Finally, if it’s a journal article you’re after, it’s always worth Googling (or Binging, or whatever your preferred search engine-ing) the title. Increasingly, publishers are allowing authors to make a pre-publication version of their article available for free online, through institutional repositories. As they’re pre-publication versions they won’t usually look like the articles you see published in journals – they’ll usually be a Word document – but the significant content will be the same as the published version.

As ever, if you need help finding something, please come and ask!

Thursday, 20 November 2014

Make sure you update your SPSS licence

If you're using SPSS downloaded from the Library, your current licence will expire on the 1st December. Not to worry though...if you find SPSS in the Library Catalogue, click on "SPSS 21" and log in, you'll get the code to update your licence for another year (go straight to step C and follow from there).

Come in and ask at the desk if you have any problems with the download or update.

Wednesday, 19 November 2014

Should I be using Google Scholar for my dissertation?

I’m going to write a few blog posts aimed at those of you working towards your dissertations or research projects at the moment, and here’s the first: Google Scholar.

I’ll start off by saying that it shouldn’t be your starting point for any piece of research; that should be DISCOVER, our search engine which searches across most of our databases at the same time. DISCOVER contains a huge amount of scholarly material which you can use in your work, gives you lots of options to filter and limit what you find by publication date, source type, subject, geography and more, which will help you to manage the resources you find (in comparison, you’ll notice that Google Scholar has very few options for refining and filtering search results), contains loads of full-text articles (articles which you can download and read in full right there and then) and clearly indicates at a glance what is available in full-text. Whatever level you are or whatever assignment you’re working on, DISCOVER should be the first place that you search. If you need any help with this, please come into the Library and ask, or send me an email.

For those of you working on your dissertations or research projects, I would suggest using Google Scholar in addition to DISCOVER, as it does have a couple of useful features:

  • You’ll notice that under each search result, there is a link saying “Cited by 46” or similar. This means that there are 46 articles in Google Scholar which have cited that article – clicking on this link will take you forward to them. This can be a really good way of discovering newer material on your topic. You can also search within those articles (make sure that the “Search within citing articles” box is ticked) for your keywords, to really narrow down those articles which might be relevant.
  • Scholar also has a handy option to create alerts for your search terms; this means that you’ll get an email when a new article matching your terms comes into Google Scholar. Just click the “Create alert” option on the left-hand side of the screen. This is a good way of maintaining a current awareness in your area – particularly useful for those of you doing dissertations – although it doesn’t excuse you from going back and doing a search again in the future!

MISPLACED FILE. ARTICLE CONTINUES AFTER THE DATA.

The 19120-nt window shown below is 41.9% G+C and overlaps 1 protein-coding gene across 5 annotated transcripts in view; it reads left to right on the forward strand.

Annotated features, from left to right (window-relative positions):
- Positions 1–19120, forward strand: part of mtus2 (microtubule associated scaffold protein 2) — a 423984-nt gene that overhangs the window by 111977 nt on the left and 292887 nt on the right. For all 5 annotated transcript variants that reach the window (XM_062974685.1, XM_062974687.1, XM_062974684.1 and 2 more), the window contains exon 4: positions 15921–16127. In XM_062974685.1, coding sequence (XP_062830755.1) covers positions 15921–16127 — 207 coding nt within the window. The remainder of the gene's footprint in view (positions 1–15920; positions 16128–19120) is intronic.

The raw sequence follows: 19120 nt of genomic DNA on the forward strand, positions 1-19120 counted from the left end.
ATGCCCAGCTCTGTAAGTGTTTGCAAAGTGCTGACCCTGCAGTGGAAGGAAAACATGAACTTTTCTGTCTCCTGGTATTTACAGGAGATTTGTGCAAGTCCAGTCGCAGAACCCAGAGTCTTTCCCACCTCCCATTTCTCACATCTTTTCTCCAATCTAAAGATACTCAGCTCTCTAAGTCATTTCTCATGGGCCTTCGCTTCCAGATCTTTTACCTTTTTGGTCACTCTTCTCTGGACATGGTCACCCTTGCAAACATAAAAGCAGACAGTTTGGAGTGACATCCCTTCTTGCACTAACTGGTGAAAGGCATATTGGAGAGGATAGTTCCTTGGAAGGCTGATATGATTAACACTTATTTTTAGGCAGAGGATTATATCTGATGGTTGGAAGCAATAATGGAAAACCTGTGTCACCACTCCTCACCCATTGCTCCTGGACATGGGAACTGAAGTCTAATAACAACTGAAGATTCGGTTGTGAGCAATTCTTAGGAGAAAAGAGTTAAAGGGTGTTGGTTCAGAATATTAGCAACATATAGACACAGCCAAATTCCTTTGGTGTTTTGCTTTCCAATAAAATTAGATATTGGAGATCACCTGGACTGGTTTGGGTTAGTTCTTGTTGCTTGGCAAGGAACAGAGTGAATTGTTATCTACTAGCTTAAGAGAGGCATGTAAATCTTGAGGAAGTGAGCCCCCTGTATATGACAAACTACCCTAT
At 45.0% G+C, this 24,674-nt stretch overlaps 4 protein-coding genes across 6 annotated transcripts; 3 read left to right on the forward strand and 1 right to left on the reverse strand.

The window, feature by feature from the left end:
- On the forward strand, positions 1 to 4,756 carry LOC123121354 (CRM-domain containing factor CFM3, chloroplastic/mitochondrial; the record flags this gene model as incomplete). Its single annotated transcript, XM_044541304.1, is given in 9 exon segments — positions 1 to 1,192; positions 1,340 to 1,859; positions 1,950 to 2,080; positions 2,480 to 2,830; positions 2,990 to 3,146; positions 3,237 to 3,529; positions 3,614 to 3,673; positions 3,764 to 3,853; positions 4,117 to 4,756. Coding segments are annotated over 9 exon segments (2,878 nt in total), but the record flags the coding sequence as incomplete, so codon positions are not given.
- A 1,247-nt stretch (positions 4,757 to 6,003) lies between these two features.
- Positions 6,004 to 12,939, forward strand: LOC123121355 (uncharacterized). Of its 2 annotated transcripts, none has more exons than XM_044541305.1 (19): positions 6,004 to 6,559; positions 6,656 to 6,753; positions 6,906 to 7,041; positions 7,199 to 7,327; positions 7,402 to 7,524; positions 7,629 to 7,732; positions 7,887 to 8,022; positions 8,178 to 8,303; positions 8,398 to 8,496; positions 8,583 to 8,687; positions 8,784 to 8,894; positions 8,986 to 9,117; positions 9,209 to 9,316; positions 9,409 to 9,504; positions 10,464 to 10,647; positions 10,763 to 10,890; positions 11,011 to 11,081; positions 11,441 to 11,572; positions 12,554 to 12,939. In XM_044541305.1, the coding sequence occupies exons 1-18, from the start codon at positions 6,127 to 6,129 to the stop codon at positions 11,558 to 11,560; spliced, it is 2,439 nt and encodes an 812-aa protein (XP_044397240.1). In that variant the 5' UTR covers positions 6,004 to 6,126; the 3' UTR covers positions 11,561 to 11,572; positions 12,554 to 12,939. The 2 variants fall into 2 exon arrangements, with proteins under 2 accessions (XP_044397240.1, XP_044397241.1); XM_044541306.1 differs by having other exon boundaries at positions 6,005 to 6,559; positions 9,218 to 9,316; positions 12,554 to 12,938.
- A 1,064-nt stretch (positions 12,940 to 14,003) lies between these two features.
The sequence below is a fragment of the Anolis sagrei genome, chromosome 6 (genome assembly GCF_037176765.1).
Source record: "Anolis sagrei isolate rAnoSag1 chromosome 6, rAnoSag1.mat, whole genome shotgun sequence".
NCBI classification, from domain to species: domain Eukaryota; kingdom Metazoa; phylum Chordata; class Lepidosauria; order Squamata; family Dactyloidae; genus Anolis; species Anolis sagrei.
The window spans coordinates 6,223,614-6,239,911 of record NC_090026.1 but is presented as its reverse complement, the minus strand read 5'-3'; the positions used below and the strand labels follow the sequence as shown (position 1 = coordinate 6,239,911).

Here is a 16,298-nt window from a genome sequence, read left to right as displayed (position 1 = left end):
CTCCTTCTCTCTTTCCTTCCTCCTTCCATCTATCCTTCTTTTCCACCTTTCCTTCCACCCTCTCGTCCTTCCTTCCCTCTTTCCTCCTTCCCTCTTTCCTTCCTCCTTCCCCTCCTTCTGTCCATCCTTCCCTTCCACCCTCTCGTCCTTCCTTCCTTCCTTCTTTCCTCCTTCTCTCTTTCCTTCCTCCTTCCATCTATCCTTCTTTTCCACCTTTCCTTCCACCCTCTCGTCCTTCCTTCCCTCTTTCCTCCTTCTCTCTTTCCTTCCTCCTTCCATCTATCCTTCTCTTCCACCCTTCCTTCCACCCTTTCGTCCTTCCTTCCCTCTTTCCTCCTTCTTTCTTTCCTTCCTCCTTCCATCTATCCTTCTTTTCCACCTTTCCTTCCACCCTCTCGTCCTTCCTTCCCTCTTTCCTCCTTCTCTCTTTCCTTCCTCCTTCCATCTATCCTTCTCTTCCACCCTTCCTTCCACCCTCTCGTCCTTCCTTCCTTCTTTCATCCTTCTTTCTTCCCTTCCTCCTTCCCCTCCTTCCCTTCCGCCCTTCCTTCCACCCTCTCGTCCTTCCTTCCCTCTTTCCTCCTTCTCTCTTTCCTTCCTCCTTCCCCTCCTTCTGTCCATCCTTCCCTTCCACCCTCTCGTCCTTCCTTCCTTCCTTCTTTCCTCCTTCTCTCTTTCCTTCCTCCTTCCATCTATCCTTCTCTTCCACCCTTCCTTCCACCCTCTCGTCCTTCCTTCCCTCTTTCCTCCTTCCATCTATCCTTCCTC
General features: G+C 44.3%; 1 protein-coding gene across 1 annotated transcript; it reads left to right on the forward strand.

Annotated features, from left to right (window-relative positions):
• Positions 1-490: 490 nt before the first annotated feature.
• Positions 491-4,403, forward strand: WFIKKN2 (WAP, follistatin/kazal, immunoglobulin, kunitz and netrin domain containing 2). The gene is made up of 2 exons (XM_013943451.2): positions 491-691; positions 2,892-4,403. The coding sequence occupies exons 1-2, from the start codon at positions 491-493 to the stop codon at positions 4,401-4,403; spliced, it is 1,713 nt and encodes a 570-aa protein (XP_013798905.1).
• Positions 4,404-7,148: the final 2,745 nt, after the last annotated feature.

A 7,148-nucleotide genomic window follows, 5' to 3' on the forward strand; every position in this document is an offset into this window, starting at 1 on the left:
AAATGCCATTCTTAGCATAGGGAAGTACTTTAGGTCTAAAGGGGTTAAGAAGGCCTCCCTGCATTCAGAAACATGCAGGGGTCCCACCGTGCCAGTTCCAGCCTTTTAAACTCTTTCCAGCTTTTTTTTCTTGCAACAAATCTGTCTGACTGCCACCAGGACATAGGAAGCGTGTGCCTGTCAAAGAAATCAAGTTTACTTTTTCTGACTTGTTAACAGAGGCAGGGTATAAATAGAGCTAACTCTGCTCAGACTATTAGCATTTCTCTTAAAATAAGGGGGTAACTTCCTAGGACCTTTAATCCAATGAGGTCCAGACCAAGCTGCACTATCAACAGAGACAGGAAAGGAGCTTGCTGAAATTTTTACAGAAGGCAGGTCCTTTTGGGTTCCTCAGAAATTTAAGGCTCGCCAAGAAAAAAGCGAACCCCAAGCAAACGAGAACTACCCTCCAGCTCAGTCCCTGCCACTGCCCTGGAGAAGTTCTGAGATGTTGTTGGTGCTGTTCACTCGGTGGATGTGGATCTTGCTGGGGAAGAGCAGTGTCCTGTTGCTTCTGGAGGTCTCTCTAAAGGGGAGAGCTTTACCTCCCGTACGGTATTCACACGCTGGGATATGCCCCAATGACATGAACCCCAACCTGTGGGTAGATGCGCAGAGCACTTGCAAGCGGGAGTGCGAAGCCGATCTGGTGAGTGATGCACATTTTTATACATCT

It’s worth mentioning at this point that there are a couple of other databases which you can access through the Library which also allow you to look at citations and save alerts; Scopus and Web of Science. Do spend some time on these as well.

There are several downsides to searching in Google Scholar. As I mentioned above, it has very few options for narrowing down your search; basically just publication date. This means that you will have to do a lot of trawling through to find what you’re after; you can’t refine your results to journal articles only, for example, or narrow down by subject or geography, as you can in DISCOVER and other databases such as Web of Science. Similarly, there is no quick and easy way to see what is available in full-text; DISCOVER will tell you at a glance at the record, and will take you into the article automatically when you click on the “Full-text” link, and you can also narrow down your search to full-text material only, so that you don’t find anything that you can’t access immediately. Scholar does not have these options. All of this is why I’d say that Scholar should never be used as an alternative to DISCOVER. 

If you are going to use it, then I’d also suggest doing a couple of things to make it act a bit more like a Library database, to make it a bit easier to manage what you find:
  • First, from the Scholar homepage go to Settings, then click on Library links. You’ll see a search box to add library access links: type in “Bedfordshire” and you’ll be given an option to select “University of Bedfordshire – UoB access”. Do this, and click Save. When you do a search, you’ll now see a clickable option of “UoB access” appear next to each search result, which will, upon clicking, search our online holdings for that item, to let you know whether we have access to it or not.
  • If you use RefWorks to manage your references, you can add an “Import into RefWorks” option for your results. Again, from the homepage, go into Settings, and then under Bibliography Manager, select Show links to import citations into RefWorks, and save. You’ll now see “Import into RefWorks" under each search result, which will work exactly as it does when you import a reference from DISCOVER.

If you need any help with finding material for your dissertation, in DISCOVER or elsewhere, please send me an email, and we can make sure you’re on the right track. Happy searching!